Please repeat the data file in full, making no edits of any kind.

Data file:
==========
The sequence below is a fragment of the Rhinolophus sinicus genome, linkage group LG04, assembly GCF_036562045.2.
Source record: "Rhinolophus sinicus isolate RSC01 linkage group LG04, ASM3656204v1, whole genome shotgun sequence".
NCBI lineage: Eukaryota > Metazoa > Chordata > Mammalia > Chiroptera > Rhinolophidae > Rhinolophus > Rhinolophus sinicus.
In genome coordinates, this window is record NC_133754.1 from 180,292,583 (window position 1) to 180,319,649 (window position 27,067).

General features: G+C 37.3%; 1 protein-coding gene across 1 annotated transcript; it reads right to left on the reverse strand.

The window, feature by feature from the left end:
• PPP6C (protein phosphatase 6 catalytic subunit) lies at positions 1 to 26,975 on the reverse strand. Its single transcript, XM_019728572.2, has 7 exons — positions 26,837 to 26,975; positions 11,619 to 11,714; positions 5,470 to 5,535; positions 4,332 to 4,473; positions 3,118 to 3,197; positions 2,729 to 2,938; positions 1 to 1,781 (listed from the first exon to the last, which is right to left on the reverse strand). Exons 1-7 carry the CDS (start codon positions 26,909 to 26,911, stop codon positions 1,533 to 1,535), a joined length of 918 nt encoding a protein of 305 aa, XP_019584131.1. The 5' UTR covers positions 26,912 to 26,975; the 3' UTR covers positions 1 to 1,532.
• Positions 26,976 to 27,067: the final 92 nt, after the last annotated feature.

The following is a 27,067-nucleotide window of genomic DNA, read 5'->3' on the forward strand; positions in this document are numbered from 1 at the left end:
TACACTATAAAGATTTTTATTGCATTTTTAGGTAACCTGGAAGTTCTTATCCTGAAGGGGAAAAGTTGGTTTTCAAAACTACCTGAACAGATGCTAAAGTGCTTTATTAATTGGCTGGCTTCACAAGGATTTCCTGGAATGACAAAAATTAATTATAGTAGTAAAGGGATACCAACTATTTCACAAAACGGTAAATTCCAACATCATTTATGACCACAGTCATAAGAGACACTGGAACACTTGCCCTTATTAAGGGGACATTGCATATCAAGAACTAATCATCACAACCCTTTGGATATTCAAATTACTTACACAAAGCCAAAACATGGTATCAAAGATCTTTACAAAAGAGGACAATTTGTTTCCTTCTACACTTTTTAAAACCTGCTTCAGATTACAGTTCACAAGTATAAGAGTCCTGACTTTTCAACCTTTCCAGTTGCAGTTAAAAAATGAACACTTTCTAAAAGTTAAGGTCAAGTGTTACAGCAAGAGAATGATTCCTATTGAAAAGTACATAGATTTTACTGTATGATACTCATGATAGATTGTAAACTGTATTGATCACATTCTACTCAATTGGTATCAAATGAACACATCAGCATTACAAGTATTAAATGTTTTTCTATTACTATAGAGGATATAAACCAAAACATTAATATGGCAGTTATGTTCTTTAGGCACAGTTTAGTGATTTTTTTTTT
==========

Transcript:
The sequence below is a fragment of the Rhinolophus sinicus genome, linkage group LG04, assembly GCF_036562045.2.
Source record: "Rhinolophus sinicus isolate RSC01 linkage group LG04, ASM3656204v1, whole genome shotgun sequence".
NCBI lineage: Eukaryota > Metazoa > Chordata > Mammalia > Chiroptera > Rhinolophidae > Rhinolophus > Rhinolophus sinicus.
In genome coordinates, this window is record NC_133754.1 from 180,292,583 (window position 1) to 180,319,649 (window position 27,067).

General features: G+C 37.3%; 1 protein-coding gene across 1 annotated transcript; it reads right to left on the reverse strand.

The window, feature by feature from the left end:
• PPP6C (protein phosphatase 6 catalytic subunit) lies at positions 1 to 26,975 on the reverse strand. Its single transcript, XM_019728572.2, has 7 exons — positions 26,837 to 26,975; positions 11,619 to 11,714; positions 5,470 to 5,535; positions 4,332 to 4,473; positions 3,118 to 3,197; positions 2,729 to 2,938; positions 1 to 1,781 (listed from the first exon to the last, which is right to left on the reverse strand). Exons 1-7 carry the CDS (start codon positions 26,909 to 26,911, stop codon positions 1,533 to 1,535), a joined length of 918 nt encoding a protein of 305 aa, XP_019584131.1. The 5' UTR covers positions 26,912 to 26,975; the 3' UTR covers positions 1 to 1,532.
• Positions 26,976 to 27,067: the final 92 nt, after the last annotated feature.

The following is a 27,067-nucleotide window of genomic DNA, read 5'->3' on the forward strand; positions in this document are numbered from 1 at the left end:
TACACTATAAAGATTTTTATTGCATTTTTAGGTAACCTGGAAGTTCTTATCCTGAAGGGGAAAAGTTGGTTTTCAAAACTACCTGAACAGATGCTAAAGTGCTTTATTAATTGGCTGGCTTCACAAGGATTTCCTGGAATGACAAAAATTAATTATAGTAGTAAAGGGATACCAACTATTTCACAAAACGGTAAATTCCAACATCATTTATGACCACAGTCATAAGAGACACTGGAACACTTGCCCTTATTAAGGGGACATTGCATATCAAGAACTAATCATCACAACCCTTTGGATATTCAAATTACTTACACAAAGCCAAAACATGGTATCAAAGATCTTTACAAAAGAGGACAATTTGTTTCCTTCTACACTTTTTAAAACCTGCTTCAGATTACAGTTCACAAGTATAAGAGTCCTGACTTTTCAACCTTTCCAGTTGCAGTTAAAAAATGAACACTTTCTAAAAGTTAAGGTCAAGTGTTACAGCAAGAGAATGATTCCTATTGAAAAGTACATAGATTTTACTGTATGATACTCATGATAGATTGTAAACTGTATTGATCACATTCTACTCAATTGGTATCAAATGAACACATCAGCATTACAAGTATTAAATGTTTTTCTATTACTATAGAGGATATAAACCAAAACATTAATATGGCAGTTATGTTCTTTAGGCACAGTTTAGTGATTTTTTTTTT